Money Matters – how to set up a good price quotation as a graphic designer?

Do you sometimes wonder how to set up a good price estimation? Setting prices can be a daunting task as an independent designer. Not only is price setting a detailed and complicated task, one also needs to set up a contract with further agreements that will both guide the process and leave enough space for irregularities. 'Money Matters' is a lecture I recently gave at Flanders DC for Design on this topic. I was invited to talk about price setting and how to correctly set up quotations as part of Design Lab: briefing & quotations for graphic design on the 14th of November 2018 at Het Bos with Tom Hautekiet and Odin Saillé.

"A strong pitch, customer follow-up, transparent invoices: they all contribute to how, as a graphic designer, you can bring an assignment to a good end. In this Lab we will talk about the first contact with your client, how to set up your portfolio, how to handle pitches and how to set up a clear quotation. A must for every graphic designer who wants to make better and more efficient agreements with his customers and in this way wants to raise his services to a higher level."

The lecture was live streamed on facebook and you can rewatch it here. On the 8th of March I will give the lecture again at PXL Mad Hasselt as part of a lecture series on creative entrepreneurship. Come and hop by!

Lezing Lauren Grusenmeyer

The Kippenberger Challenge

Together with a group of Belgian artists and designer I have taken upon The Kippenberger Challenge – an open invitation to equal Martin Kippenberger's average annual printed output of 7.45 books. The project is set up by Alex Farrar and Jacqueline Bebb and is an open invitation to anyone who would like to investigate book production in relation to one's work. Together with Dieter Durinck, Elke Van Kerckvoorde, Tim Onderbeke, Maud Vandeveire, Laura Bergans, Leontien Allemeersch, Buren - Oshin Albrecht & Melissa Mabesoone, Chloé D’Hauwe, and Anne De Boeck I have taken upon this challenge starting the 1st of August 2018. Keep an eye out for next year as we will be showing our work all together!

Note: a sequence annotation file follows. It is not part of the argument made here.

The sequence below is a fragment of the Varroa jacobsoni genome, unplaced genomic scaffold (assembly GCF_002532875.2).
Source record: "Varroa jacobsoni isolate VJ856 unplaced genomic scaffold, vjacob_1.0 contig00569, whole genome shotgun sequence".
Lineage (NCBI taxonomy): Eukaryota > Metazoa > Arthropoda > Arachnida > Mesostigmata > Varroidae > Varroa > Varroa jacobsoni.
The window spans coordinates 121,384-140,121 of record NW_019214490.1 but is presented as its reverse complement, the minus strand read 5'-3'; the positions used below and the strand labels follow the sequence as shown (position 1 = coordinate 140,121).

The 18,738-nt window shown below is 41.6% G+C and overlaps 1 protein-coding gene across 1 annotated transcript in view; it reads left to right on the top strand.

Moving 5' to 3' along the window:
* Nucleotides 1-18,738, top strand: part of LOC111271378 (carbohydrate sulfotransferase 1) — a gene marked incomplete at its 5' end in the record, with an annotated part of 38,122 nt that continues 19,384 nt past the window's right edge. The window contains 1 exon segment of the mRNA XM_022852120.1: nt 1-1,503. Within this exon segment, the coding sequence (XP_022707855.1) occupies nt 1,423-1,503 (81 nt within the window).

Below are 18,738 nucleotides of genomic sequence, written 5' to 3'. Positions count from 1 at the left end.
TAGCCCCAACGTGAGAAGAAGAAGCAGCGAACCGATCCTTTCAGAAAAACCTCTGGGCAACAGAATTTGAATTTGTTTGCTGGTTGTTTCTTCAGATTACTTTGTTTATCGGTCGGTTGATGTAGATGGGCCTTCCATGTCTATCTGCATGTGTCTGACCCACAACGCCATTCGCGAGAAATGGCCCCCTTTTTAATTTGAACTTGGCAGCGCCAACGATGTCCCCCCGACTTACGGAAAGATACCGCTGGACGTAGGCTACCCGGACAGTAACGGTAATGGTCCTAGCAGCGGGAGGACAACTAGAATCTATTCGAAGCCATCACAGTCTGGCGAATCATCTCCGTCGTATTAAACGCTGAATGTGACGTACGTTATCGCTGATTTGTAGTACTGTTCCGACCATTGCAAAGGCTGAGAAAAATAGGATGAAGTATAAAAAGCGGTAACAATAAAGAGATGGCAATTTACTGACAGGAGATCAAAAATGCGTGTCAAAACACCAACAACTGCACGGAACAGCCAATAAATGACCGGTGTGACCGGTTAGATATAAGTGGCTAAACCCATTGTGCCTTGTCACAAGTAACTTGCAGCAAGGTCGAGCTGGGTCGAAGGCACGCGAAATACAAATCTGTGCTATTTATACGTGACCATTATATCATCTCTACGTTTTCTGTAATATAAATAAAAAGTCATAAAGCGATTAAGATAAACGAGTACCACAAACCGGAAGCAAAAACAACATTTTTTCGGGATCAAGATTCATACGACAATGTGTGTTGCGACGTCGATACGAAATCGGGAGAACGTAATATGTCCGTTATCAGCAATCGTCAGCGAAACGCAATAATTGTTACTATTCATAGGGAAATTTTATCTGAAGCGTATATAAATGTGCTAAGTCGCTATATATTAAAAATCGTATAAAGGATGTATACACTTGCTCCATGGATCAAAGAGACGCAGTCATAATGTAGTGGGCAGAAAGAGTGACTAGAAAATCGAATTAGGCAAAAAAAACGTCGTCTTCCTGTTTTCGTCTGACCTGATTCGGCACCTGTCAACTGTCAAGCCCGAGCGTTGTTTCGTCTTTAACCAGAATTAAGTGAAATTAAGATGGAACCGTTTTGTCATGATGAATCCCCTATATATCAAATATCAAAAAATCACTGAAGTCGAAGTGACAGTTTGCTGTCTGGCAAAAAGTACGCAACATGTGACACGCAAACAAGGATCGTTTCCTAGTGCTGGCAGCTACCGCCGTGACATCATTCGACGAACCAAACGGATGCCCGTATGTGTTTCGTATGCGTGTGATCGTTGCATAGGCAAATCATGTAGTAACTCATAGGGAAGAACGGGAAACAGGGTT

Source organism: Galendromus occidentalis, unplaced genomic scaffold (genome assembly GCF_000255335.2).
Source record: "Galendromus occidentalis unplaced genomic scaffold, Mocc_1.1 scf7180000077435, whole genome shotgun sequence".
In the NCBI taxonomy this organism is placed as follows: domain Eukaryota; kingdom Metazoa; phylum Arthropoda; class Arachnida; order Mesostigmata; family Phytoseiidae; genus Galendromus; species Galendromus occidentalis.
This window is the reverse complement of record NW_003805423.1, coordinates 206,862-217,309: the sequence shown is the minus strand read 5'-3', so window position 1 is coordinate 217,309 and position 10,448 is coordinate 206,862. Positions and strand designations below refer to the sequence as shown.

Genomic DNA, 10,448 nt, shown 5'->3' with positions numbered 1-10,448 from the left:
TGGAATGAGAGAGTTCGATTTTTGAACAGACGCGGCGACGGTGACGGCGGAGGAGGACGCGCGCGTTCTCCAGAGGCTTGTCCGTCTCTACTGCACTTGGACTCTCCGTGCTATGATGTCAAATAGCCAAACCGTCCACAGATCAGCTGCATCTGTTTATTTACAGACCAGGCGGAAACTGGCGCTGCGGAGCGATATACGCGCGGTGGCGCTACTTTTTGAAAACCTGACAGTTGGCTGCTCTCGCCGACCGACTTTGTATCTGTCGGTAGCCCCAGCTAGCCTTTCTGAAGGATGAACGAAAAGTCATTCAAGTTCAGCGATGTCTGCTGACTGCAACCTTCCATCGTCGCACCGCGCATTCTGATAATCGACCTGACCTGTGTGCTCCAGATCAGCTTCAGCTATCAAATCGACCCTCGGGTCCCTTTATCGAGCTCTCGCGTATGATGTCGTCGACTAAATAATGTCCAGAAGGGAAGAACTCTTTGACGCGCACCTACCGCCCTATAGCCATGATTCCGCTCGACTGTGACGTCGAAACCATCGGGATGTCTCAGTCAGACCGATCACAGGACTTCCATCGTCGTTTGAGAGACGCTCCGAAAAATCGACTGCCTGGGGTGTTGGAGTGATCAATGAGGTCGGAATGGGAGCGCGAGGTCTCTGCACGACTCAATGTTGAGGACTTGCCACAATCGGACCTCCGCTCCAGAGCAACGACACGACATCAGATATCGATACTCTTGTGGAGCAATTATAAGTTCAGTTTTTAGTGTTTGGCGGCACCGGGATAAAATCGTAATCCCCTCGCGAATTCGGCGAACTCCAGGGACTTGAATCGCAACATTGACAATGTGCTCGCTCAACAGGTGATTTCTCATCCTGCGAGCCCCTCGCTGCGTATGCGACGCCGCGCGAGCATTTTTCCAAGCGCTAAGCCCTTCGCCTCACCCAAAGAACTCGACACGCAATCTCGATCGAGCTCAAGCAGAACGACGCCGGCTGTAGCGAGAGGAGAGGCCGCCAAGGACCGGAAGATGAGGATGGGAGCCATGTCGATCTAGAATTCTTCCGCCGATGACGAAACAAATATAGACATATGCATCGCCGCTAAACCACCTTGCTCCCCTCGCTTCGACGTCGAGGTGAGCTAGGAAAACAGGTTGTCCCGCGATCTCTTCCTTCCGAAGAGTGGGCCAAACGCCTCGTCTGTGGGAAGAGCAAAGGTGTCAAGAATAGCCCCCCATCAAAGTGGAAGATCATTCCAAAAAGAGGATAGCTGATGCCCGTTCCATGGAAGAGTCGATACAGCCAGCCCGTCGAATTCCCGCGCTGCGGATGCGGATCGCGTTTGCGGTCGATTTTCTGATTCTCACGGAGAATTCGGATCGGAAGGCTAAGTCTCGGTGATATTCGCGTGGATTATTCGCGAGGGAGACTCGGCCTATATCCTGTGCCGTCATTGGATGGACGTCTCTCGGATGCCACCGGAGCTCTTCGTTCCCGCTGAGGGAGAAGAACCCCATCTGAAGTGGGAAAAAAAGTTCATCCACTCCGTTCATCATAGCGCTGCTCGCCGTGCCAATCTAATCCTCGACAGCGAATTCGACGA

The New Masters by DIFT for Interieur Biennale Kortrijk

Biennale Interieur celebrates its 50th anniversary this year. 50 years Biennale, that's 50 years of the iconic logo by Boudewijn Delaere and 50 years of design history. On the occasion of this event Bureau Grusenmeyer was invited by DIFT to come up with a contribution for The New Masters.

The New Masters are a group of designers invited by DIFT who will be working on a reinterpretation of graphic design for interior design and industrial design. The starting point is an archive assembled by DIFT, in collaboration with the Design museum Gent and Biennale Interieur, consisting of catalogs, magazines, posters and newspapers from the past 50 years.

The New Masters will present the archive, in the form of a library, and the reinterpretations at Biennale Interieur 2018 in the Sint-Maartenskliniek in Kortrijk.